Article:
MSF has even built experience over the years as to how to provide HIV care in conflict settings, for example in Yemen or CAR, to avoid making people double victims of both war and their HIV+ status. Continuing care is imperative even in the most challenging, unstable areas.

Just because a country has limited resources or a context is complicated or unstable doesn’t have to mean that people living with HIV cannot be provided with ARV treatment.

It is essential that none of us, anywhere, forget the most neglected victims of HIV/AIDS. For this reason, MSF is calling calls on donors, affected governments and UN agencies to develop and implement a fast-track plan to scale up life-saving antiretroviral treatment in countries where ARV coverage reaches less than one-third of the population, particularly in West and Central Africa.

The time is now.

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  1. Patrick Allison

    Good day to the house everyone i want to say a very big thanks to this great Dr.ojomo for helping me to cure my HIV/AIDS disease for several years ago that i was diagnosed of this terrible virus, i have be tolling for so long with this disastrous affection, i have gone to several places to get a cure but nothing happened, i was going through a website of sky rock when i saw a testimony of Dr ojomo how he has cured so many people of HIV/AIDS disease, i was very glad to find a solution to my disease but without wasting much time anymore i had to consult Dr ojomo on his email address:ojomospellcaster@gmail.com after consulting him through his email address i told him exactly what happen and he assured me that everything will be just fine after has prepare a herbal medicine for me that after 2 weeks of usage i will be totally cured, i obeyed his instruction thereafter he prepare a herbal medicine for me and sent it to me and just as he has promised me, i was totally cured after 2 weeks of usage, i tested myself in hospital and was confirmed negative,today i am overdose with happiness, thanks to the dr. ojomo for his tremendous help for my life, you can contact him today on his Mobile number or whatsapp him:+2349030535709 email him via:ojomospellcaster@gmail.com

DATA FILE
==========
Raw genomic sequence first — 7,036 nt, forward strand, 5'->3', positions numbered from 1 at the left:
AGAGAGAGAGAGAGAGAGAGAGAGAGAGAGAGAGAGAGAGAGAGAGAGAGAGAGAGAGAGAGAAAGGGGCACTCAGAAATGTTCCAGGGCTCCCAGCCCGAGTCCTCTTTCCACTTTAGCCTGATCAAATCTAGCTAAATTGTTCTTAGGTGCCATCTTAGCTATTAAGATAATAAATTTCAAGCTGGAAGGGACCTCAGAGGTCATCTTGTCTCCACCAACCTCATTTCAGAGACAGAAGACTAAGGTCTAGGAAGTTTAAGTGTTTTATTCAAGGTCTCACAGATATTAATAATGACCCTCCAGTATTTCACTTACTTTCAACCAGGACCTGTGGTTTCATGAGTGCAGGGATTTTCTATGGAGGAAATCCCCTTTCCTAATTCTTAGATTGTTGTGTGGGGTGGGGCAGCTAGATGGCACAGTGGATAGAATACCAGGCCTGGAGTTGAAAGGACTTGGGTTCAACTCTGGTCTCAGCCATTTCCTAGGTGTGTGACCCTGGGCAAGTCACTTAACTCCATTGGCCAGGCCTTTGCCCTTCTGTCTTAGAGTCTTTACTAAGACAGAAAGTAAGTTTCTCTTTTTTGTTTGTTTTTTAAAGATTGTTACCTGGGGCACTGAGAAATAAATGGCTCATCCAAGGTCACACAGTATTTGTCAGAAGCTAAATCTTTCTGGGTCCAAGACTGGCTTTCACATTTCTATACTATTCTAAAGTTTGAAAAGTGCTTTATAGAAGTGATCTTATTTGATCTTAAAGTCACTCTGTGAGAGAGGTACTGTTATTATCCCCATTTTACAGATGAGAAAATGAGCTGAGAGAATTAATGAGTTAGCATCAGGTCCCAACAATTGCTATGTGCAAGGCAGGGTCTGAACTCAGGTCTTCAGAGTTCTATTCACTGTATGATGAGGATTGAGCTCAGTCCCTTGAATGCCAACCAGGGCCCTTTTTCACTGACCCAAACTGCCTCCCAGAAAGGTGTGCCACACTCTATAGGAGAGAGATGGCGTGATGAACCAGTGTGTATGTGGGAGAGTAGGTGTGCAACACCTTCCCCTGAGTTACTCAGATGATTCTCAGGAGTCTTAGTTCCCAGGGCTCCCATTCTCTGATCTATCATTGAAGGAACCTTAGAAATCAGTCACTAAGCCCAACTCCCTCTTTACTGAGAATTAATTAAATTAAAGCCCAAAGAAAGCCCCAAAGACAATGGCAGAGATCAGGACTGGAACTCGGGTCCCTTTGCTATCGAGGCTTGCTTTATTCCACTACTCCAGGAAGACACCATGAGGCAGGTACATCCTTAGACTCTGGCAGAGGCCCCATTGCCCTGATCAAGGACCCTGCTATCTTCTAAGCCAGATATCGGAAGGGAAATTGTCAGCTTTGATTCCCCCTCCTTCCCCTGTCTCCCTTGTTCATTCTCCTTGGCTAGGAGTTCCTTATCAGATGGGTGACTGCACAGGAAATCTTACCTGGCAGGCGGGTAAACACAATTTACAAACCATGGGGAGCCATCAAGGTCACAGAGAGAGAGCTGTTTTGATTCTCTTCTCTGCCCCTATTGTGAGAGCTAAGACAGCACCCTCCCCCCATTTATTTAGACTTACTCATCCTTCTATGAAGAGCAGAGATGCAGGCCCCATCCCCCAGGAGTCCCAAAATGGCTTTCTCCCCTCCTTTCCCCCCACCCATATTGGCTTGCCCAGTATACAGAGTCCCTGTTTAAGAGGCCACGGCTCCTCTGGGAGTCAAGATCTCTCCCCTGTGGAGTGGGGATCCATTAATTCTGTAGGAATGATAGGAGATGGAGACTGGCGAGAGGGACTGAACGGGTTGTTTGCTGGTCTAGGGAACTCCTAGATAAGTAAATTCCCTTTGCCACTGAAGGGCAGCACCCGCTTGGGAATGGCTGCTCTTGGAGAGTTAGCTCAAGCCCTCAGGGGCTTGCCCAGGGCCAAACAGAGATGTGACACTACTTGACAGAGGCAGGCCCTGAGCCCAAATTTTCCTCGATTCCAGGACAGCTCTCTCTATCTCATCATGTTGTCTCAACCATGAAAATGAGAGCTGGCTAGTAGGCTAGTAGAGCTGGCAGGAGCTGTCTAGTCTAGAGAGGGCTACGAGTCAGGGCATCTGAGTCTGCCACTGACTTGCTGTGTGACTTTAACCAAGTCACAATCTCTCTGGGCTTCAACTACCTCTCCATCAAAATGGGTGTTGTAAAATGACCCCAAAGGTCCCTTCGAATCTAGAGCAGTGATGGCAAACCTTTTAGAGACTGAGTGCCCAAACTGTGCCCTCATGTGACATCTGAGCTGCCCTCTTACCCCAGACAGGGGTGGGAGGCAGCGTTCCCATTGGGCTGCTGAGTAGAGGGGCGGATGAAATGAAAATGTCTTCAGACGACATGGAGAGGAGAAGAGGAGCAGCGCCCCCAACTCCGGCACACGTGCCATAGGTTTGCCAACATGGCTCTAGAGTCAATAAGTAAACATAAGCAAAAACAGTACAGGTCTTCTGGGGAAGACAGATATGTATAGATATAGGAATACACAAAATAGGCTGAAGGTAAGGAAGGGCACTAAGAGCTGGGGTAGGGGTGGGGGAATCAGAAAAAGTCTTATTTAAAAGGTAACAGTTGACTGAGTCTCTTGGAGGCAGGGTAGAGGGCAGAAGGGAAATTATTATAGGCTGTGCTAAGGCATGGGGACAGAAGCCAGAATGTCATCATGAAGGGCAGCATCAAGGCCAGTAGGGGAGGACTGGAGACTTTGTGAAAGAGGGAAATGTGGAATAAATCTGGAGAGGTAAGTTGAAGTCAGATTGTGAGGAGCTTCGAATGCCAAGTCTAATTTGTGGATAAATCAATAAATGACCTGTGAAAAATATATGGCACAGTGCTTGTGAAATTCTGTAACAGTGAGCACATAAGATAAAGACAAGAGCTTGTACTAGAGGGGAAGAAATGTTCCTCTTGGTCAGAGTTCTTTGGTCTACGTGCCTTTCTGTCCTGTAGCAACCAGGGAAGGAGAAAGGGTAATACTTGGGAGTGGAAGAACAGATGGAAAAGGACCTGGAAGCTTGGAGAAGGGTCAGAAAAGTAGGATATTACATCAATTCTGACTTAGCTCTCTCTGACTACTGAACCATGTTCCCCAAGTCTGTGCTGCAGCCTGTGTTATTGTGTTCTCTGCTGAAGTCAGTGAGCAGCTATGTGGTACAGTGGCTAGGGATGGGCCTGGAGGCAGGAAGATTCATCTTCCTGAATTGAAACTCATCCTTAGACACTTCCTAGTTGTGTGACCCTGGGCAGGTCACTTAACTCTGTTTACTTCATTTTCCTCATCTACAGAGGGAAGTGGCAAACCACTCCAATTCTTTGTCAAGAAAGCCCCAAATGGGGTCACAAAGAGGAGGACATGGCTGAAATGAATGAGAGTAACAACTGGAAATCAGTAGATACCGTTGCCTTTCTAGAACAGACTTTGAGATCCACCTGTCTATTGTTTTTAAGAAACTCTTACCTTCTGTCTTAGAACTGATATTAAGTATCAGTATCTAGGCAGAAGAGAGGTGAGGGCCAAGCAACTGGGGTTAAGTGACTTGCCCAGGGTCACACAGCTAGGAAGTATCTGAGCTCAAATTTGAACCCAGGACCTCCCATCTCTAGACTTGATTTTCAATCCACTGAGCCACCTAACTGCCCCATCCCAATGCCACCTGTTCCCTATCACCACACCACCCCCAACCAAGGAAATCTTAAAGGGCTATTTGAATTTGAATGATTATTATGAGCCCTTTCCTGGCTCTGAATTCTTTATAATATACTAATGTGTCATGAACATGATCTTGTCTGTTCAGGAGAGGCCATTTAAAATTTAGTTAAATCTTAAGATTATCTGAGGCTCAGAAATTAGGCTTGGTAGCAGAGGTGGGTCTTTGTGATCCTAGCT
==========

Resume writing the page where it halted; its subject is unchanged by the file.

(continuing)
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An ambassador and trained facilitator under Eco Femme (a social enterprise working towards menstrual health in south India), Sanjina is also an active member of the MHM Collective- India and Menstrual Health Alliance- India. She has conducted Menstrual Health sessions in multiple government schools adopted by Rotary District 3240 as part of their WinS project in rural Bengal. She has also delivered training of trainers on SRHR, gender, sexuality and Menstruation for Tomorrow’s Foundation, Vikramshila Education Resource Society, Nirdhan trust and Micro Finance, Tollygunj Women In Need, Paint It Red in Kolkata.